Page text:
How to Implement a Creative Curriculum

Written by erin schreiner Google
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How to Implement a Creative Curriculum
Creative Curriculum makes learning accessible for students. (little preschooler image by Renata Osinska from

The Creative Curriculum is a preset teaching curriculum established by Teaching Strategies, Inc., which is used heavily in the U.S. Department of Health and Human Services school readiness program, referred to as Head Start, reports CircleOfInclusion. This program furnishes preschool and elementary school teachers with a standardised set of lessons and instructional strategies to ensure optimal teaching effectiveness. Through proper implementation and use of this program, teachers can effectively educate students of various ability levels simultaneously.

Skill level:

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  1. 1

    Check for standards alignment. Obtain a copy of your state curriculum standards from your state department of education, and compare these standards to the curriculum to ensure that all topics are effectively covered. While the Creative Curriculum likely covers all standards within your state, as state standards vary slightly from location to location, you might need to make some minor additions to ensure that all of these standards are achieved.

  2. 2

    Discuss the curriculum with others who have used a similar program. You can benefit from the experiences of colleagues who have previously used the program. Discuss both their failures and successes to ensure that you avoid any potential pitfalls and achieve success.

  3. 3

    Conduct a needs assessment to see what level your students are currently operating at. Use a sample state test, which you can obtain from your department of education website, or a standardised screening instrument appropriate for your grade level to complete the step.

  4. 4

    Study the curriculum map carefully. Take some time before beginning to familiarise yourself with the curriculum as a whole. By reviewing the curriculum as a whole, you prepare yourself to address any challenging sections as they arise.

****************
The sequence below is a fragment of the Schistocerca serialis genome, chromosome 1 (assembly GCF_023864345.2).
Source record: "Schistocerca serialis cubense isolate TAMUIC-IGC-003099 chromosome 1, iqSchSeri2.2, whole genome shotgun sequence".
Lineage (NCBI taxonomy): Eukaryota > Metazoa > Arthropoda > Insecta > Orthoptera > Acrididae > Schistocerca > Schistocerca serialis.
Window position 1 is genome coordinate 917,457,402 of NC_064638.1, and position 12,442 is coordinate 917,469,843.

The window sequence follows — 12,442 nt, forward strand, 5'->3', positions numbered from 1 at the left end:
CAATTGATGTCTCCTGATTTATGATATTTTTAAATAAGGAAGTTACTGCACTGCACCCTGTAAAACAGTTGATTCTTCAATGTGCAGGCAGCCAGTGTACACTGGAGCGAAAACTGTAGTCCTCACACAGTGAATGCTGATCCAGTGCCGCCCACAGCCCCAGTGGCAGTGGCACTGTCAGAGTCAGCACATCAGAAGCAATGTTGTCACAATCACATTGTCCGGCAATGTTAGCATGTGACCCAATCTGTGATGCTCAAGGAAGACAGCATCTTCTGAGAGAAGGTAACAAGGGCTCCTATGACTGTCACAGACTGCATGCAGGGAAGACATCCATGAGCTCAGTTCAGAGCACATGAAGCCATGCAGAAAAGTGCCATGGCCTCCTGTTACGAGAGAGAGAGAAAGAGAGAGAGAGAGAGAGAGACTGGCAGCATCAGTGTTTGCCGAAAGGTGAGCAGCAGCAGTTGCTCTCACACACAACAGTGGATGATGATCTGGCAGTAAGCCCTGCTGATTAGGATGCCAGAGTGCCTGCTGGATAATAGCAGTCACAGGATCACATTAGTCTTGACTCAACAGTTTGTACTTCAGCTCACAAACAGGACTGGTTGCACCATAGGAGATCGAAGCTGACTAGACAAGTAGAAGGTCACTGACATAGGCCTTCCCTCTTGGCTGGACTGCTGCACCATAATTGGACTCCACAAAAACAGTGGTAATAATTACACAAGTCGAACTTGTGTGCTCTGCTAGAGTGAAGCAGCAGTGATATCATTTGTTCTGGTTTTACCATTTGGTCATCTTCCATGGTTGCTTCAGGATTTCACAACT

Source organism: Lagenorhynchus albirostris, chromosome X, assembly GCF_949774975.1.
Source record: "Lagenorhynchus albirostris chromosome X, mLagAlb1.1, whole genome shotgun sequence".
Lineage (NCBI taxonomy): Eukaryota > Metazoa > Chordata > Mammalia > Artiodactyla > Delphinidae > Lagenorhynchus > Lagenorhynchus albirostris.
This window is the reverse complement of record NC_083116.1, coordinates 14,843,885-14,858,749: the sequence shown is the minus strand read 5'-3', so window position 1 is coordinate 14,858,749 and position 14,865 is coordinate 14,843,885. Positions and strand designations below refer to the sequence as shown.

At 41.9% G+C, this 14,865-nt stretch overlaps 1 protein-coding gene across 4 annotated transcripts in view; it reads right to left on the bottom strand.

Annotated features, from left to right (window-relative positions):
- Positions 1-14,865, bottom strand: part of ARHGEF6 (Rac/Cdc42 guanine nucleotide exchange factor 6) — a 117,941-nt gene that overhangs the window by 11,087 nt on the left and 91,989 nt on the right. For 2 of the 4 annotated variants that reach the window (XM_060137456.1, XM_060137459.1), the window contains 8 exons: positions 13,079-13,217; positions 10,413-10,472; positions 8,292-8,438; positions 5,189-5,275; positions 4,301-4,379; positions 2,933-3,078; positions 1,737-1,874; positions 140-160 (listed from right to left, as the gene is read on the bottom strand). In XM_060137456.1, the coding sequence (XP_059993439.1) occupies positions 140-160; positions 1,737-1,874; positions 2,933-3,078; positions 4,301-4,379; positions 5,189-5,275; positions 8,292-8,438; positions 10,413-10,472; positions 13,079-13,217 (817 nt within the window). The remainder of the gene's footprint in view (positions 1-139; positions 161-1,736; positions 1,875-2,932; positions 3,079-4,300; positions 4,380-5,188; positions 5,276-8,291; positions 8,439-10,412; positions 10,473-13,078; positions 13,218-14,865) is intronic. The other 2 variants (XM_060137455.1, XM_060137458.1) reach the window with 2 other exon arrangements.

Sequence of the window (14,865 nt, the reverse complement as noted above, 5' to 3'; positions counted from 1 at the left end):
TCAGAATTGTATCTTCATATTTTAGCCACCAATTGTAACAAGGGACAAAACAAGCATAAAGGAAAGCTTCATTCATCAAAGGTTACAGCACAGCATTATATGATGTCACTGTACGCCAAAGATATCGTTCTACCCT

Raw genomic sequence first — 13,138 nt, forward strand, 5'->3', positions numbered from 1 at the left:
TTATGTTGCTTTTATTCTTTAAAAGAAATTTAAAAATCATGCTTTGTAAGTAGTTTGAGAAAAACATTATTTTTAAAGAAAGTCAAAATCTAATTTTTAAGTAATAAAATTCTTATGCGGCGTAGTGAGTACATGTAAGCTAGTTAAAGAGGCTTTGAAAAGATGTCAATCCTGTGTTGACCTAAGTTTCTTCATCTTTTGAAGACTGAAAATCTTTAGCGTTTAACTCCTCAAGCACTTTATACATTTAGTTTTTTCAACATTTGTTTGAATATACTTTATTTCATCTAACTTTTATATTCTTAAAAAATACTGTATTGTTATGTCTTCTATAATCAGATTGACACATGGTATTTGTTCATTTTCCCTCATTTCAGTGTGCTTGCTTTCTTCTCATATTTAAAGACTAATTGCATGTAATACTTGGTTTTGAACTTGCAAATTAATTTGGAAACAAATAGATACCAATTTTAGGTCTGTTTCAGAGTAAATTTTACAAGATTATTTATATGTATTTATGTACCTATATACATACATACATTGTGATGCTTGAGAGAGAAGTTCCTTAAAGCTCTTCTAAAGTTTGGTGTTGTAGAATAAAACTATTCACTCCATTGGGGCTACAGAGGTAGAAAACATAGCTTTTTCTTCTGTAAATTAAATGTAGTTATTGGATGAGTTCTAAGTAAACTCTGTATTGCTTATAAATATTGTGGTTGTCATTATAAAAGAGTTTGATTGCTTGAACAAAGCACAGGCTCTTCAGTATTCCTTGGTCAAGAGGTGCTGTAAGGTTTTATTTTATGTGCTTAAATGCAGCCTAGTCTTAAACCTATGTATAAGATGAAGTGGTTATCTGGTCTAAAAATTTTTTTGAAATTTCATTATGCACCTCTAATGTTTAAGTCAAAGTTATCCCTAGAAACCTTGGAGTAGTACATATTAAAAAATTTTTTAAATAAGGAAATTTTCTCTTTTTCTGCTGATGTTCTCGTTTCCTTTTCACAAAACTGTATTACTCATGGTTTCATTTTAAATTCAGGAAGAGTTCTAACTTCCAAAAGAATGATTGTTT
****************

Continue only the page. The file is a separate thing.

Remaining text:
5. 5

    Create an environment conducive to learning. Set up your classroom, covering the walls with educational materials and preparing the space to allow students to engage in both independent and group work. Throughout the year, you will likely have students complete independent work, such as reading a book or completing a math problem, as well as group work like doing a group project or studying as a group. To make both modes of learning possible, either group your desks in clusters of two to four, or set up your room so that the desks can be easily moved into these clusters as the curriculum calls for group work.

  6. 6

    Introduce the curriculum to parents and students. Send home a letter to the parents, describing the curriculum and attesting to its effectiveness. Tell students that you are going to be using the Creative Curriculum throughout the course of the year, and that the use of this curriculum should ensure that their learning is both fun and effective. Explain to students that many of the activities they will complete as part of this curriculum will be hands on and competitive, allowing them to get out of their seats and even play games as they learn, making the activity more enjoyable.

  7. 7

    Follow the curriculum plan strictly. The Creative Curriculum is structured for maximum effectiveness. This means that the lessons are ordered strategically to ensure that they lead seamlessly into one another and provide the students with information in a systematic fashion. Don't deviate from the prescribed lessons any more than you need to. If you must make modifications for time or content, do so, but avoid doing so if at all possible.

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